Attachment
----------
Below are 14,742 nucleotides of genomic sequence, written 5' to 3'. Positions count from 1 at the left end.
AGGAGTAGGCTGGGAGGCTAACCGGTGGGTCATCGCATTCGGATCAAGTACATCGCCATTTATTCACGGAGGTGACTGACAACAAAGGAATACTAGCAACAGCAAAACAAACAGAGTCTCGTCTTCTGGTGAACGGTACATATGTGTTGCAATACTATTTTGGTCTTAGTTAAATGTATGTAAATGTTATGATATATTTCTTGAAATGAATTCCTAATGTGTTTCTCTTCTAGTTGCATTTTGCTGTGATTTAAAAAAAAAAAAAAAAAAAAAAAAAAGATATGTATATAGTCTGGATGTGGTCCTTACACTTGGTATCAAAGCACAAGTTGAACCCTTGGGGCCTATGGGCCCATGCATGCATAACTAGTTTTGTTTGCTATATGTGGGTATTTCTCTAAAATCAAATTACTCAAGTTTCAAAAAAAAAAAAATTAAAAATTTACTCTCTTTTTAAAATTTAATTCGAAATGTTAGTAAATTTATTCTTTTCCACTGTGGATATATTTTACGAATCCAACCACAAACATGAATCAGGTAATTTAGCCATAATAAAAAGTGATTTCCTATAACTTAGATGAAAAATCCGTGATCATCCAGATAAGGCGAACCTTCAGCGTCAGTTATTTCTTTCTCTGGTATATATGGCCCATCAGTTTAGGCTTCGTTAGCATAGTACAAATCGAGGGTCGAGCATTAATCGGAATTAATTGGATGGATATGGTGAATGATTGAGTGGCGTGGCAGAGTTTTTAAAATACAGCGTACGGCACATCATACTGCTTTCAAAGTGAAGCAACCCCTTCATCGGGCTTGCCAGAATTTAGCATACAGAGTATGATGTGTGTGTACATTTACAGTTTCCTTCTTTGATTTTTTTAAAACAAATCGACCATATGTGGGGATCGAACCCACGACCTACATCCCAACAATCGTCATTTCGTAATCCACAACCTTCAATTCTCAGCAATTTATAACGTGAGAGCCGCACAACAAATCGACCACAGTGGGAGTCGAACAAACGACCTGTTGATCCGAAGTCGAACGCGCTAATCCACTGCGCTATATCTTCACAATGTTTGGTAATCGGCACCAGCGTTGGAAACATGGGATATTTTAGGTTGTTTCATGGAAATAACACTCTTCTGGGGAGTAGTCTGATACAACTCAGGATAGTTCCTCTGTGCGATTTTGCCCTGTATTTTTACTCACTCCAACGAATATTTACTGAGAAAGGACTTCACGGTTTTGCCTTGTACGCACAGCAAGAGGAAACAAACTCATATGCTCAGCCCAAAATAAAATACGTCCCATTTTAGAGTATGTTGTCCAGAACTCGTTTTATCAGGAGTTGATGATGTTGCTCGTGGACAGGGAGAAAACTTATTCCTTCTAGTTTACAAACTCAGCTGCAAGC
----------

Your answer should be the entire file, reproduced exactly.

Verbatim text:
Below are 14,742 nucleotides of genomic sequence, written 5' to 3'. Positions count from 1 at the left end.
AGGAGTAGGCTGGGAGGCTAACCGGTGGGTCATCGCATTCGGATCAAGTACATCGCCATTTATTCACGGAGGTGACTGACAACAAAGGAATACTAGCAACAGCAAAACAAACAGAGTCTCGTCTTCTGGTGAACGGTACATATGTGTTGCAATACTATTTTGGTCTTAGTTAAATGTATGTAAATGTTATGATATATTTCTTGAAATGAATTCCTAATGTGTTTCTCTTCTAGTTGCATTTTGCTGTGATTTAAAAAAAAAAAAAAAAAAAAAAAAAAGATATGTATATAGTCTGGATGTGGTCCTTACACTTGGTATCAAAGCACAAGTTGAACCCTTGGGGCCTATGGGCCCATGCATGCATAACTAGTTTTGTTTGCTATATGTGGGTATTTCTCTAAAATCAAATTACTCAAGTTTCAAAAAAAAAAAAATTAAAAATTTACTCTCTTTTTAAAATTTAATTCGAAATGTTAGTAAATTTATTCTTTTCCACTGTGGATATATTTTACGAATCCAACCACAAACATGAATCAGGTAATTTAGCCATAATAAAAAGTGATTTCCTATAACTTAGATGAAAAATCCGTGATCATCCAGATAAGGCGAACCTTCAGCGTCAGTTATTTCTTTCTCTGGTATATATGGCCCATCAGTTTAGGCTTCGTTAGCATAGTACAAATCGAGGGTCGAGCATTAATCGGAATTAATTGGATGGATATGGTGAATGATTGAGTGGCGTGGCAGAGTTTTTAAAATACAGCGTACGGCACATCATACTGCTTTCAAAGTGAAGCAACCCCTTCATCGGGCTTGCCAGAATTTAGCATACAGAGTATGATGTGTGTGTACATTTACAGTTTCCTTCTTTGATTTTTTTAAAACAAATCGACCATATGTGGGGATCGAACCCACGACCTACATCCCAACAATCGTCATTTCGTAATCCACAACCTTCAATTCTCAGCAATTTATAACGTGAGAGCCGCACAACAAATCGACCACAGTGGGAGTCGAACAAACGACCTGTTGATCCGAAGTCGAACGCGCTAATCCACTGCGCTATATCTTCACAATGTTTGGTAATCGGCACCAGCGTTGGAAACATGGGATATTTTAGGTTGTTTCATGGAAATAACACTCTTCTGGGGAGTAGTCTGATACAACTCAGGATAGTTCCTCTGTGCGATTTTGCCCTGTATTTTTACTCACTCCAACGAATATTTACTGAGAAAGGACTTCACGGTTTTGCCTTGTACGCACAGCAAGAGGAAACAAACTCATATGCTCAGCCCAAAATAAAATACGTCCCATTTTAGAGTATGTTGTCCAGAACTCGTTTTATCAGGAGTTGATGATGTTGCTCGTGGACAGGGAGAAAACTTATTCCTTCTAGTTTACAAACTCAGCTGCAAGC